You haven't been listening. William Wilberforce and those many English Christians who followed him did follow Paul's example. The Christians in the American North did follow Paul's example. It was the basis for their activism for abolition.
The "Christians" you really are talking about are the Christians in the American South, a minority of Christians, by the way. Many more fought for slavery's end than defended it pre-war. The reason teh Southeners defended slavery was because of the pride of place ("states rights") which is the sin of pride, and for economic and cultural reasons, which are the sin of idolatry.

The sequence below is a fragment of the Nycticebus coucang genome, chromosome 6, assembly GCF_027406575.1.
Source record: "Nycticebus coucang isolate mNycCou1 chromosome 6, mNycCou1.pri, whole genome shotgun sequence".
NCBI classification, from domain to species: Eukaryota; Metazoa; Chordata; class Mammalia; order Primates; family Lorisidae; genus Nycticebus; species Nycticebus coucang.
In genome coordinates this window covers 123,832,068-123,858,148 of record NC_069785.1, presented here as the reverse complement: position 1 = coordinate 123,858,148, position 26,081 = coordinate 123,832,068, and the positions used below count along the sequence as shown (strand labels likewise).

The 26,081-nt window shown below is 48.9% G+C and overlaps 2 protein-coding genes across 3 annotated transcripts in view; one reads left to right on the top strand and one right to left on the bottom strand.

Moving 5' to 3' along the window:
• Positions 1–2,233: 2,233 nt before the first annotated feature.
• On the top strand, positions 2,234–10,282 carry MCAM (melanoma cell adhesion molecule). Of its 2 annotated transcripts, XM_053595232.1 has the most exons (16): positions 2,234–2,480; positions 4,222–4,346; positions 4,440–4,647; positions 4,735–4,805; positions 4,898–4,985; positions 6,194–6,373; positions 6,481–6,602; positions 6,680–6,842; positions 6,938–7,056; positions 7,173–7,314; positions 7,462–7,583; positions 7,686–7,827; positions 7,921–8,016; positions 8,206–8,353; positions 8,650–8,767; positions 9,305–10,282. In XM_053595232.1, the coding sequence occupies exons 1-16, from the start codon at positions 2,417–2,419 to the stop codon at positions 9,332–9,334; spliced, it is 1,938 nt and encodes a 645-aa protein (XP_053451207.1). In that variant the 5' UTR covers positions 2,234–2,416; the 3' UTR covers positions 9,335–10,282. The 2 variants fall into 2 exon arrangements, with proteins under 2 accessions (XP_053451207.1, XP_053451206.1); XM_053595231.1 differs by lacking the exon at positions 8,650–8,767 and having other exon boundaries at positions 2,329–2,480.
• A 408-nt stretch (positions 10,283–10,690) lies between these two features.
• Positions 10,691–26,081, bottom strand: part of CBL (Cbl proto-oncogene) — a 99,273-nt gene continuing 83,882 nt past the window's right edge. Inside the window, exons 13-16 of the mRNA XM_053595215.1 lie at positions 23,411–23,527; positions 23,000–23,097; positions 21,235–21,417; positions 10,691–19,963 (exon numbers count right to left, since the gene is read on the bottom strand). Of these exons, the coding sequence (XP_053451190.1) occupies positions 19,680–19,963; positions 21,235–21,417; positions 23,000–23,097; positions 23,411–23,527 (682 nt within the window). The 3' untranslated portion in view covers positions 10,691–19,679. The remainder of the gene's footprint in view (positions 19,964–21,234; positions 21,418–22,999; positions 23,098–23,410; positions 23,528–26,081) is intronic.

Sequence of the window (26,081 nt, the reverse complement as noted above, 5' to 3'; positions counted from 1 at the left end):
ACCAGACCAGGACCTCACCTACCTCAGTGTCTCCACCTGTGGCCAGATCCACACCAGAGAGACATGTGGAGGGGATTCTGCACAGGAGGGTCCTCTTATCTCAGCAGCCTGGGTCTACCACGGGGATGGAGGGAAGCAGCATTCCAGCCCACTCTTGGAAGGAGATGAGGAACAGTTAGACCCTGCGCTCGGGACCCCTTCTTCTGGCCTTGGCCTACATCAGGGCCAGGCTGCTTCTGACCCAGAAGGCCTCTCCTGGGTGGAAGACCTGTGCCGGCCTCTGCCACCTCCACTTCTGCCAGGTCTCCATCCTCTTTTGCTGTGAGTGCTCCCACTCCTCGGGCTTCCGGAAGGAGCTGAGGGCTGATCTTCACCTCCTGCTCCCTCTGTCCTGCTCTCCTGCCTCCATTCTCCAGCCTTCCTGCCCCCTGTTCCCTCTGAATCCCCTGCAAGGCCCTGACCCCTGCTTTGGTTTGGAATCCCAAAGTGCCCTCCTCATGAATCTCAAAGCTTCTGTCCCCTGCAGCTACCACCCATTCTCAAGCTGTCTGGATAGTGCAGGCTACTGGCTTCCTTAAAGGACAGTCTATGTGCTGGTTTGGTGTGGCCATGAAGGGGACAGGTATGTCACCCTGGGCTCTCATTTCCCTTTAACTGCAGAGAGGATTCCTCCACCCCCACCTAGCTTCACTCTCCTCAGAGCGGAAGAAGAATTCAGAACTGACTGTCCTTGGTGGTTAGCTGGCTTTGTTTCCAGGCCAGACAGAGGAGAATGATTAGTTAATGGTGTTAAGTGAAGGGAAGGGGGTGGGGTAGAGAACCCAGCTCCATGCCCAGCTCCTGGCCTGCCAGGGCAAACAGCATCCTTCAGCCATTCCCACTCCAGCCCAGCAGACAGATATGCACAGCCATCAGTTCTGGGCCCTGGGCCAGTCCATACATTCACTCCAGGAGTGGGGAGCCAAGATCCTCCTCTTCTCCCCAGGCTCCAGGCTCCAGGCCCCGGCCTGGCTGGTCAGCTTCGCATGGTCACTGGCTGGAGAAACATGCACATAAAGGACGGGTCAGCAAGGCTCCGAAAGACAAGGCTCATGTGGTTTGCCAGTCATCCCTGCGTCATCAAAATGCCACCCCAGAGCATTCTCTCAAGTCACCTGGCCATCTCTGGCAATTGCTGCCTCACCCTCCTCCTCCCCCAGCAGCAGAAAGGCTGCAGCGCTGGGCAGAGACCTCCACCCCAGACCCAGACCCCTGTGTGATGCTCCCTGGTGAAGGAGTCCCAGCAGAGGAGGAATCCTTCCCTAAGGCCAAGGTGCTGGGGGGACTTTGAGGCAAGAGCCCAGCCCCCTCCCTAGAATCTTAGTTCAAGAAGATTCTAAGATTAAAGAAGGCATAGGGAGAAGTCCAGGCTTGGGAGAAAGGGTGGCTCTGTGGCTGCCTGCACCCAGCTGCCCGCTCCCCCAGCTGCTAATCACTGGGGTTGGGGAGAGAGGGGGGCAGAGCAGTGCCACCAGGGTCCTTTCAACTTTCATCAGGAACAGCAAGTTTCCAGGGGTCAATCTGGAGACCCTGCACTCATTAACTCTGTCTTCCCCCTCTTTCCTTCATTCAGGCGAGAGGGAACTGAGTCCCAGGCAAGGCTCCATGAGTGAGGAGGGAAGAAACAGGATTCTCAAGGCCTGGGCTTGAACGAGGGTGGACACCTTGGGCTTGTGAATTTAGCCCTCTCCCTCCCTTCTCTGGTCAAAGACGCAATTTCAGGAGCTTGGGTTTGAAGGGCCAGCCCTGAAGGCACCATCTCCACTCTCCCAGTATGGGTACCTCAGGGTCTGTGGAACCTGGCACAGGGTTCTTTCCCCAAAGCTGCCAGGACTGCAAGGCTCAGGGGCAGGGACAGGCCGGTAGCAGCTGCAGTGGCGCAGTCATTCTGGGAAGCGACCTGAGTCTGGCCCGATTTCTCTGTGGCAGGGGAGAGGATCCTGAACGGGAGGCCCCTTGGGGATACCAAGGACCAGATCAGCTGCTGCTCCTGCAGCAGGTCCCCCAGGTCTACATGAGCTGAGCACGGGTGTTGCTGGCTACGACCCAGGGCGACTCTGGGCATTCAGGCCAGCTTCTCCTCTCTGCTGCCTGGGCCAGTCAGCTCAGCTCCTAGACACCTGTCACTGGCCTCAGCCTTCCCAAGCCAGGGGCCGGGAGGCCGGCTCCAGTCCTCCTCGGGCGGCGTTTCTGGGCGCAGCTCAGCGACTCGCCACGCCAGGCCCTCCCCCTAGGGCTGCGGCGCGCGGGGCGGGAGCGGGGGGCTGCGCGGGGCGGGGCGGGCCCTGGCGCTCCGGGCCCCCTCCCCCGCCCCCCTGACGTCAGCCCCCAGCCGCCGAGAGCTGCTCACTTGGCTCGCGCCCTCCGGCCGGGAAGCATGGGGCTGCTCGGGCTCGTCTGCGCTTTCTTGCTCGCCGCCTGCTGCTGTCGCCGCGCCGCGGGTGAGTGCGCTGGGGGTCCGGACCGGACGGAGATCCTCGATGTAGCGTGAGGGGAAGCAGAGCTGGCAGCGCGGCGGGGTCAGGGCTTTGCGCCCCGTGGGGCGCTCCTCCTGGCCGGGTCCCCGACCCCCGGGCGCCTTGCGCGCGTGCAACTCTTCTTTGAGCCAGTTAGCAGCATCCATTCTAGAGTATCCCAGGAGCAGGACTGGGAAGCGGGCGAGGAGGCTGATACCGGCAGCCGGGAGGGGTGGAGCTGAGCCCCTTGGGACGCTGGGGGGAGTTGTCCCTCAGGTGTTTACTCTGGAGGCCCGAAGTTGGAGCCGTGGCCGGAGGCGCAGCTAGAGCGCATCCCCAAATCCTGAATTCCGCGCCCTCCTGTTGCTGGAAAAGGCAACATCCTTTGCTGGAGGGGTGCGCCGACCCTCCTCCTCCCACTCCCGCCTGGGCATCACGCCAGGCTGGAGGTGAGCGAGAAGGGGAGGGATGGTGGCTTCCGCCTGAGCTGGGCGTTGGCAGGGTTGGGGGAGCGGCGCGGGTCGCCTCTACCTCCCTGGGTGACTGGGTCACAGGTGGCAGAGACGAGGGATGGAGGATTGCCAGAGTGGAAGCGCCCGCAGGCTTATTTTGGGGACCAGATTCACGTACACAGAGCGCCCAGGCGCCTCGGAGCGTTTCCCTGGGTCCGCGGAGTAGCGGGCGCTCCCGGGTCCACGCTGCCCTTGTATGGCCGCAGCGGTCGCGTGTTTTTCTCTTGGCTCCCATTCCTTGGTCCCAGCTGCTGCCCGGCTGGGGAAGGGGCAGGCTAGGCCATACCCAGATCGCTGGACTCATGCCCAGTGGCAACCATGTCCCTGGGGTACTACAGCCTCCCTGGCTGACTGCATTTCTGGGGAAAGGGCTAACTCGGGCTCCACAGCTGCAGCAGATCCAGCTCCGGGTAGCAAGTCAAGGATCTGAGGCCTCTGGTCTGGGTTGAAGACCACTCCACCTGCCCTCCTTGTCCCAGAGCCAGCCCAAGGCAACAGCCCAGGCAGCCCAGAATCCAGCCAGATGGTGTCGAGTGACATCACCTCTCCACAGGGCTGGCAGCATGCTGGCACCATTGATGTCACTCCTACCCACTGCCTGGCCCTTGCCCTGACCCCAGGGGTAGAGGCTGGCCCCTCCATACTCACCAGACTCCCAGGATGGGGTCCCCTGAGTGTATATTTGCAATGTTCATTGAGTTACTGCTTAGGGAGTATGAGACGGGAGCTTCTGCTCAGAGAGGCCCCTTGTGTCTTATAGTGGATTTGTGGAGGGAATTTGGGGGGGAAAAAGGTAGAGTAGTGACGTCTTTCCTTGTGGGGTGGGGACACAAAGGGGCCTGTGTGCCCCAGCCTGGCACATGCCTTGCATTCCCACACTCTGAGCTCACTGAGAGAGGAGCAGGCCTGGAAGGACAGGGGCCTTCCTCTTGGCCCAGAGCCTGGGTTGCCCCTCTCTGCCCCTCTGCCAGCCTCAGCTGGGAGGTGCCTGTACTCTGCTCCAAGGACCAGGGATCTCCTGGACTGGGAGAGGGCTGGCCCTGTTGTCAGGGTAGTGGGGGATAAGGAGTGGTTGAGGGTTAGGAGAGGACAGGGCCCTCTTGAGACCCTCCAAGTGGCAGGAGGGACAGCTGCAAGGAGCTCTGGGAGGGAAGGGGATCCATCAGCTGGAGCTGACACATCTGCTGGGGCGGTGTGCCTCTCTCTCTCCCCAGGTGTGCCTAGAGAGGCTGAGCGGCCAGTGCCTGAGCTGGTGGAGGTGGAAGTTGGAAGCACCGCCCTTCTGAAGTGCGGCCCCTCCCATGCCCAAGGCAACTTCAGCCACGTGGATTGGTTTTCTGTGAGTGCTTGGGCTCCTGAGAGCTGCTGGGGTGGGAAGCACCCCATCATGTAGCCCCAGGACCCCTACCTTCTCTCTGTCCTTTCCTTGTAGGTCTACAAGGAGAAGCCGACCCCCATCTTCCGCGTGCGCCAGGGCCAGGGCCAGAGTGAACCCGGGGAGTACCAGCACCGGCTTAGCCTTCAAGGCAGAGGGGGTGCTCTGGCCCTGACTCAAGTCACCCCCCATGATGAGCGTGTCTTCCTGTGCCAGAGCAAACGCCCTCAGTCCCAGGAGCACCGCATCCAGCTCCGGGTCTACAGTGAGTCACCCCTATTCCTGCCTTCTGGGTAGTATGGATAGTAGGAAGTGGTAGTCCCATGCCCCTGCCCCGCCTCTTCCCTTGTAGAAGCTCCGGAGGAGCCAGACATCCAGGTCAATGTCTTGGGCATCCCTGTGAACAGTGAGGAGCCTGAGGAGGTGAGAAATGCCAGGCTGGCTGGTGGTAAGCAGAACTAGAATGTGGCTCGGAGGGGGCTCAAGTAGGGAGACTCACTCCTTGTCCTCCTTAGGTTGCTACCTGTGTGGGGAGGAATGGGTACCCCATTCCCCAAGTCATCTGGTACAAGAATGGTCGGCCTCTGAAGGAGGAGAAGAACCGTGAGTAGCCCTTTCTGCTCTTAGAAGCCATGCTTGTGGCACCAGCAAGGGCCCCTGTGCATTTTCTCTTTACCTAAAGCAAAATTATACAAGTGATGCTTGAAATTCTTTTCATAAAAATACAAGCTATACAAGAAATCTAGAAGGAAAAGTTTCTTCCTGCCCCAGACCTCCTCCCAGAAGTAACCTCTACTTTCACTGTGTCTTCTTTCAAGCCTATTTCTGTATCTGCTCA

Either way, the defense was sin, and we fought a war to be rid of it.
So why didn't 19th century Christians follow that example??: wish the slaves well, bid the masters regard their slaves as brothers, and remark that they could command if they wished it but wait instead for it to come from the heart???
Do not mix being an apostle with being a Christian. Every apostle was a Christian, no Christian since then has been an apostle. It was not our place to merely wish people well (that was answered by Jesus and James), but to do what is right before God. Abolition of lsavery was just one such right act. It was delayed by political, cultural, economic, and sinful reasons.